While Zelda: Breath of the Wild is an extraordinary game, it was Snipperclips that arguably defined the strengths of the platform at launch.
Here was a bright, accessible co-op multiplayer puzzler that perfectly highlighted the console’s inclusive twin-controller setup.
For all the games that have flooded onto the eShop in the months since the Switch launched, it’s surprising few have followed Snipperclips‘s lead.
Now there’s Putty Pals, a humble co-operative platformer from a small Melbourne-based developer that just so happens to fit the Switch like a glove.
Flying the co-op
Both players here control a coloured blob that can jump, link arms with the other, and turn into a makeshift trampoline to send their partner flying into the air.
That linking arms mechanic can lead to precarious makeshift swing situations, as well as an inverted roly-polying means of locomotion when you both attach yourselves to a sticky ceiling.
Coloured dots act as keys to unlock doors and rock barriers, but can only be collected by a particular player. In a similar way, colour-coded platforms are intangible to the other blob.
Lean on me
Using these simple but consistent mechanics, you must work together to make your way across each level. It’s a true partnership, with both parties given ample opportunity to shine – or fail.
Fortunately, even when you do fall short it’s rarely a source of frustration, thanks to the game’s generous checkpointing. This does have the added effect of making the game pretty easy, but bonus stages and hidden collectibles provide an extra optional challenge.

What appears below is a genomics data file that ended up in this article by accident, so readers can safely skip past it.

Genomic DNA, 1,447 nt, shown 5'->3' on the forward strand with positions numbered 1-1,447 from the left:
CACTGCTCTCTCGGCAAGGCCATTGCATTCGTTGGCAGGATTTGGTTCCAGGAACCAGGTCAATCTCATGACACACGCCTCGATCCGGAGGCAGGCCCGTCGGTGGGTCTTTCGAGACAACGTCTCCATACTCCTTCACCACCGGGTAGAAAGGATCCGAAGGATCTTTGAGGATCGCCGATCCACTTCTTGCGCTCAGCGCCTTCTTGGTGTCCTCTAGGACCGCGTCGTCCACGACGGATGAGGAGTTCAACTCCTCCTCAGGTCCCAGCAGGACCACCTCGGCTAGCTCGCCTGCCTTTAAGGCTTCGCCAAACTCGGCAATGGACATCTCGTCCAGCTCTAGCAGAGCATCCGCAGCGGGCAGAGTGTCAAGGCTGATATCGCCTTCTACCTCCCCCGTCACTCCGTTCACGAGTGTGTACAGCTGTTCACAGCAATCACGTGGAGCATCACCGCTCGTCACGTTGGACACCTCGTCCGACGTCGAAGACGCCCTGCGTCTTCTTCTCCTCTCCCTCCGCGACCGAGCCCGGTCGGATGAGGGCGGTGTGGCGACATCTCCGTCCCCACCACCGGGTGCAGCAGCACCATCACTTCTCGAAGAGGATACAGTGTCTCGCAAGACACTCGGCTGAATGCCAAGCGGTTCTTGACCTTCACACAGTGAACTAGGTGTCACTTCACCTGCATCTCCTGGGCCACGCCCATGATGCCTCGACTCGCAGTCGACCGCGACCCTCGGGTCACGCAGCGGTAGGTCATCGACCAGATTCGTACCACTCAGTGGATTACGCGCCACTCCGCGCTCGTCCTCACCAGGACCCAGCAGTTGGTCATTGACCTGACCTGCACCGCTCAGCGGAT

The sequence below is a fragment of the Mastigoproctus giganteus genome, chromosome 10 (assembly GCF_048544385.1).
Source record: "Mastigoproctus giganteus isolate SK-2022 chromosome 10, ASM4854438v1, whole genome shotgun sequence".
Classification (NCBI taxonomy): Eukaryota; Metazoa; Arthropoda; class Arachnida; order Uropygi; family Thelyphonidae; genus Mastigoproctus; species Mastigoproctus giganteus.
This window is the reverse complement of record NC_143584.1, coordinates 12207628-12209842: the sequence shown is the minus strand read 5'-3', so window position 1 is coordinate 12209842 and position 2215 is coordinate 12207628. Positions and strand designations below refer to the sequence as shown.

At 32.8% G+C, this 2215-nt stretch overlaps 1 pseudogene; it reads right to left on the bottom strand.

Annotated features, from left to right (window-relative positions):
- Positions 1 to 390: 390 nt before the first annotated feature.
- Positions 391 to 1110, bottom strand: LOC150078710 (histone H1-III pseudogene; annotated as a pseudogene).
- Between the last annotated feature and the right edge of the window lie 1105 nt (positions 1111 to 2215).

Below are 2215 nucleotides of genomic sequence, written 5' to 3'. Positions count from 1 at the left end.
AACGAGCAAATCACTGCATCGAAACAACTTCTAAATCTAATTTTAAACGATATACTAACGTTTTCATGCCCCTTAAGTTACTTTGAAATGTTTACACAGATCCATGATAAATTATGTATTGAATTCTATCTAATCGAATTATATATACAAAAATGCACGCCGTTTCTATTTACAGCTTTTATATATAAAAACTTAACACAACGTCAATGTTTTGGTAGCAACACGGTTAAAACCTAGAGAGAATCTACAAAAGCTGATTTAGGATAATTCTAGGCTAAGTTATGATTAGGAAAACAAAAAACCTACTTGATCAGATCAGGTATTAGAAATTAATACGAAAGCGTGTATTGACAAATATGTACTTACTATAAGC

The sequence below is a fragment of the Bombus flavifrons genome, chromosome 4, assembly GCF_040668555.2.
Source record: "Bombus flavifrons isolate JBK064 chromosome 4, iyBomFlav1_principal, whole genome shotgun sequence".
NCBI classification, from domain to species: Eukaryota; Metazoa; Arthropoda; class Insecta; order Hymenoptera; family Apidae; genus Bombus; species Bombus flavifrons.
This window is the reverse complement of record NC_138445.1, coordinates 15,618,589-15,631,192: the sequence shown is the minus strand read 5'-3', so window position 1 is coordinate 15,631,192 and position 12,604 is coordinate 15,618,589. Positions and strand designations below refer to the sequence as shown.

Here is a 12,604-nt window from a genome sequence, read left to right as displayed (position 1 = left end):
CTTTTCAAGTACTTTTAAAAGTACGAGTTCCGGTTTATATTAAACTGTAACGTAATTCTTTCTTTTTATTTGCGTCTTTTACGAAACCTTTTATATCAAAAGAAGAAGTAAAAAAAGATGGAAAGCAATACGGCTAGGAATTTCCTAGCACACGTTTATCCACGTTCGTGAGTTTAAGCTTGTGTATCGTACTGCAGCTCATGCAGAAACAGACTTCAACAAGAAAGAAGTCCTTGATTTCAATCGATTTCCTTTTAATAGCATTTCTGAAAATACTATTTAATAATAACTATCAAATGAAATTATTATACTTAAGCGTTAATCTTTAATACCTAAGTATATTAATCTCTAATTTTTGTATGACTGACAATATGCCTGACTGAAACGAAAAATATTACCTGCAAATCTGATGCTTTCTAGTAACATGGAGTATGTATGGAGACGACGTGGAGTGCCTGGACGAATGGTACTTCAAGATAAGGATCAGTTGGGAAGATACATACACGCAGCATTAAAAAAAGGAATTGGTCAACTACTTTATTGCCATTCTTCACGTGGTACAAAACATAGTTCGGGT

The game does lack a certain degree of finesse, with highly simplistic graphics and controls that are functional rather than downright tight.
Meanwhile solitary players shouldn’t even bother. It’s possible to play through the game with a single control pad, but doing so is about three times fiddlier and a third as fun.
Put it there, partner
Putty Pals isn’t particularly big, with 28 large levels and about as many unlockable bonus levels to its name. Nor its it massively original – we saw most of these mechanics played out in some form before the ’90s were up.
But it’s impossible to be too harsh with such a positive, accessible, and purely enjoyable game.
What Putty Pals offers that few others do is the sort of couch co-op experience that can have you in fits of giggles one minute and punching the air with satisfaction the next. The Switch could do with a lot more of that sort of thing.